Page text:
s I The Concord Daily Tribune pis:!
North Carolina’s Leading Small City Daily I
LESS DANGER SEEN
Fill FOREST [RES
NEAR BLOWING ROCK
Reported Today That Fire
Has Moved in Circle and
b Smoking Out Its Own
Said Fire Can Be Heard at
Blowing Rock, Which is
Eighteen Miles From the
Hickory, Aug. 21.— UP) —The rag
ing fire on Grandfather Mountain
burned around in a circle last night
and is slowly snuffing out its own
fury, according to a Hickory man who
j drove down the mountain this morn
t ing. He said one side of the whole
\ mountain had been left barren, and
the only immediate danger rests in
the possible chance that the flames will
creep »ver the top of the mountain
and reach the other side.
People in Blowing Book heard the
roaring of the great fire all last
night, lie said, and Blowing Itock is
IK miles from Grandfather mountain.
He did not believe the danger would
be as great as first reports indicated.
Long distance telephone communi
cation with Blowing Bock this morn
ing affirmed the report thnt the fire is
subsiding. The manager of the Green
Park Hotel said that persons who
went over last night to help fight the
blaze were returning this morning and
the report is out that the fire is dying
down. He said neither Blowing Hock
nor Linville City was in any immedi
ate danger from the blaze.
DAVID H. BLAIR NAMED
TO SUCCEED OVERMAN
Hcarst Paper Springs One—Harmo
nizes With Butler’s Plans.
Washington. D. 0., Aug. 20.—The
Herald, the local Hearst paper, dis
covered today that David H. Blair,
commissioner of internal revenue,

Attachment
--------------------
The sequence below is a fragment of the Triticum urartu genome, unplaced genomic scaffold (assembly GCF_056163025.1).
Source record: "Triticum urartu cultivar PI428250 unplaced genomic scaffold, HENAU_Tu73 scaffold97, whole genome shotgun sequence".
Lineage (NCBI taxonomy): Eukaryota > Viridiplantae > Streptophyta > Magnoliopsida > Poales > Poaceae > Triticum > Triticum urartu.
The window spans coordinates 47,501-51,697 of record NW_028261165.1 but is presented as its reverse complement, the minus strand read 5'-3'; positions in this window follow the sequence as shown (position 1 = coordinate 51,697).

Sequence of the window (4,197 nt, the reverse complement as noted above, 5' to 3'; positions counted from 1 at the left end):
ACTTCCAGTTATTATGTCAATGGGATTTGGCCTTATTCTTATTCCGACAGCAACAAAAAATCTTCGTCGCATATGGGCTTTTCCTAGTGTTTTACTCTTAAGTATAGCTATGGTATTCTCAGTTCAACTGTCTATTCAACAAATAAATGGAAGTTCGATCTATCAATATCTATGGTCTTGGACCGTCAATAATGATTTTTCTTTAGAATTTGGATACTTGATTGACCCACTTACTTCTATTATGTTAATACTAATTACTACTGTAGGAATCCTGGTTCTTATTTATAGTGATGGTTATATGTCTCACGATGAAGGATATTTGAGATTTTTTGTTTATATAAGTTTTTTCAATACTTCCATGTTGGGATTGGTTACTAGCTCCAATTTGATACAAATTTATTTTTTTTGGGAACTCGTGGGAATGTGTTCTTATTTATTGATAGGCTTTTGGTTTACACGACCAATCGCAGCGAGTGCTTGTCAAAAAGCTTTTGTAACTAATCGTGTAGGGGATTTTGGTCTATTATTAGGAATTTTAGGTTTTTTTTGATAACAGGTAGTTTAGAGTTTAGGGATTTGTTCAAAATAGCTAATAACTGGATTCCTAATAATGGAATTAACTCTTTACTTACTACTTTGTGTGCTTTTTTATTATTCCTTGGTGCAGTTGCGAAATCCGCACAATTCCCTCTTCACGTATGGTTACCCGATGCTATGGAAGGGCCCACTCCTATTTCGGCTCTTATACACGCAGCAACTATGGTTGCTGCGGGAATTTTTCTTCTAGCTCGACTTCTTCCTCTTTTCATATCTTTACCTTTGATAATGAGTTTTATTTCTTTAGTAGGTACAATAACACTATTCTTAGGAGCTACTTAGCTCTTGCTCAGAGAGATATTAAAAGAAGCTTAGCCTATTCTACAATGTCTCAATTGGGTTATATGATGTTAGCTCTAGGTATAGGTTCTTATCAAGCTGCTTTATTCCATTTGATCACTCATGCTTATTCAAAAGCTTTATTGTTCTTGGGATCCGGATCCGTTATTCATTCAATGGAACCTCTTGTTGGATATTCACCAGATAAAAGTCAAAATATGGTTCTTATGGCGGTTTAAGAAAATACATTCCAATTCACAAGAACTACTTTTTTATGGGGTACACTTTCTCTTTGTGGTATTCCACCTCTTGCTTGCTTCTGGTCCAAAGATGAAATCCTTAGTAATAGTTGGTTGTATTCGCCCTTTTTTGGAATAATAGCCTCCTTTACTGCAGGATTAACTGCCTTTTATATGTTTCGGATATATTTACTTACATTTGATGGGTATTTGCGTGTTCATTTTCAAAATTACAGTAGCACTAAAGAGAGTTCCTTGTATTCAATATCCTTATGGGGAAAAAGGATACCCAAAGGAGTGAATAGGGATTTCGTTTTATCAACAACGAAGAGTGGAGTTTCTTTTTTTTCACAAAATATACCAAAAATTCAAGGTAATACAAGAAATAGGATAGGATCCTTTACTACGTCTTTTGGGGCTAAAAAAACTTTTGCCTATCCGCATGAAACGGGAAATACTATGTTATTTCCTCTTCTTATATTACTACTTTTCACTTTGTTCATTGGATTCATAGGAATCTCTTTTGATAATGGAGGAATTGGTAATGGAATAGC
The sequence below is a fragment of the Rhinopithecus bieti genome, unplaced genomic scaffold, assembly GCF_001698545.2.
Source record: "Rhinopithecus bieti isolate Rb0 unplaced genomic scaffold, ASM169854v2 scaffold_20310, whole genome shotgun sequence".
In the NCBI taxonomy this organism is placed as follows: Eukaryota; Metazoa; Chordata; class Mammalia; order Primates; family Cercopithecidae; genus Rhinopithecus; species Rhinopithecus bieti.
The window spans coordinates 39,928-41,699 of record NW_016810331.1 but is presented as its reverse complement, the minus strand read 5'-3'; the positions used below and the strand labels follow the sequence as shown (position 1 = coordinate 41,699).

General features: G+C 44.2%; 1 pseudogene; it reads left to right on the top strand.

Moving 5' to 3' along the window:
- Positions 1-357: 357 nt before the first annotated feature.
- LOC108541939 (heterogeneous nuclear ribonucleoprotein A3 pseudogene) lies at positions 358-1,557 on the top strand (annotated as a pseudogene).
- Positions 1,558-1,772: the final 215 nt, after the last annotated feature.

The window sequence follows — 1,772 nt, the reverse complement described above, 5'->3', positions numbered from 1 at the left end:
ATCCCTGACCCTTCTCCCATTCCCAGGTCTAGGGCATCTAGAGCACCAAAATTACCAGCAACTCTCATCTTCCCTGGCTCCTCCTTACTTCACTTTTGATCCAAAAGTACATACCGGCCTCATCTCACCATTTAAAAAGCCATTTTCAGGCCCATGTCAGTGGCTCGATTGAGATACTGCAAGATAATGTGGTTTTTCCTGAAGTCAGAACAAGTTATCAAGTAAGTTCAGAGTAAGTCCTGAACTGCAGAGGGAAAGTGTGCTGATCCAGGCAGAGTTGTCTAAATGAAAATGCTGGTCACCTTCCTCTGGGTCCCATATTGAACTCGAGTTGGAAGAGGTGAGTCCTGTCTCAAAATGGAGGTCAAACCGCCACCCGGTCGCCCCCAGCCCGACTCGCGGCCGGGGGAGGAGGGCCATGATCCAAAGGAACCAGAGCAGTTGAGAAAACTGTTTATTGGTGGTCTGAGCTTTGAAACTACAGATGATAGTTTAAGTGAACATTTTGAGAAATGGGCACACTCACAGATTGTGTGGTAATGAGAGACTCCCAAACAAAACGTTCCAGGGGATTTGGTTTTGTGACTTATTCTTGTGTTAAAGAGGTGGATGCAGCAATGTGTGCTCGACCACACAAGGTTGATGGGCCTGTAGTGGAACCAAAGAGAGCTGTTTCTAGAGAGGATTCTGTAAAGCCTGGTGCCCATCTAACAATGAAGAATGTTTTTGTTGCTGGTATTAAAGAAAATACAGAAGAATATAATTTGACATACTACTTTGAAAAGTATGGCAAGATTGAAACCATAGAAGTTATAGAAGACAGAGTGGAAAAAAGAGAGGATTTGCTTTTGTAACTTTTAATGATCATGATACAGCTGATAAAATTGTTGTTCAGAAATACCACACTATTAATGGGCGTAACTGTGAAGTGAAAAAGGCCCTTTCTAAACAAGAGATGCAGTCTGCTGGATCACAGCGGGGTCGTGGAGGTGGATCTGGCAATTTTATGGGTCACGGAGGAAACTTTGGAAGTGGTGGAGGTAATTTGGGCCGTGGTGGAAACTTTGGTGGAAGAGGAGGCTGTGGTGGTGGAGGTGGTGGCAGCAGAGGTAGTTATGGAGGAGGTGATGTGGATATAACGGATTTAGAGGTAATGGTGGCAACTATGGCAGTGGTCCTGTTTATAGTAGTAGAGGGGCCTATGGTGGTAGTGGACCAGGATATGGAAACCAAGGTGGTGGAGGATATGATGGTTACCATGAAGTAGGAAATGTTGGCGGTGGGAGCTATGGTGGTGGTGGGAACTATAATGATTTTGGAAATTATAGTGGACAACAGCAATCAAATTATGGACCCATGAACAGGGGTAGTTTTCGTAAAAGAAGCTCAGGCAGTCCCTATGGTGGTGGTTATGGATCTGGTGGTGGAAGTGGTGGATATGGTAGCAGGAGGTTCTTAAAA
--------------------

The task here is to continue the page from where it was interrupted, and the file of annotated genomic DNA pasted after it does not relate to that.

would be the Republican candidate
for the senate to succeed Mr. Over
man. This was a program which
iMU-Bonised one was assured- trtth
the well laid plans of William M.
Butler, chairman of the Republican
nntional committee, who was said to
think well of the prospects of doing
some political business in North
Oarolinn and other southern states,
where there is supimsed to be a grow
sentiment in favor of a protective
tariff. Mr. Blair, it was furthermore
stated, had recently journey to North
Carolina with a view to looking over
the field and to consult his friends on
f the subject of the senate.
PRESIDENT IS BACK
IN FORMER RESIDENCE
Stops at Northampton to Speak to
Friends While En Route Back to
Summer White House.
Northampton, Mass., Aug. 21.—0 P)
—Back in his home town for a fleet
ing call. President Coolidge visited to
day with old friends and neighbors
before continuing on his way to
Men and women who knew Calvin
Coolidge as a struggling attorney, a
city rouncil man. mayor, member of
tlie legislature, lieutenant governor
and governor, joined in respectfully
honoring him as President.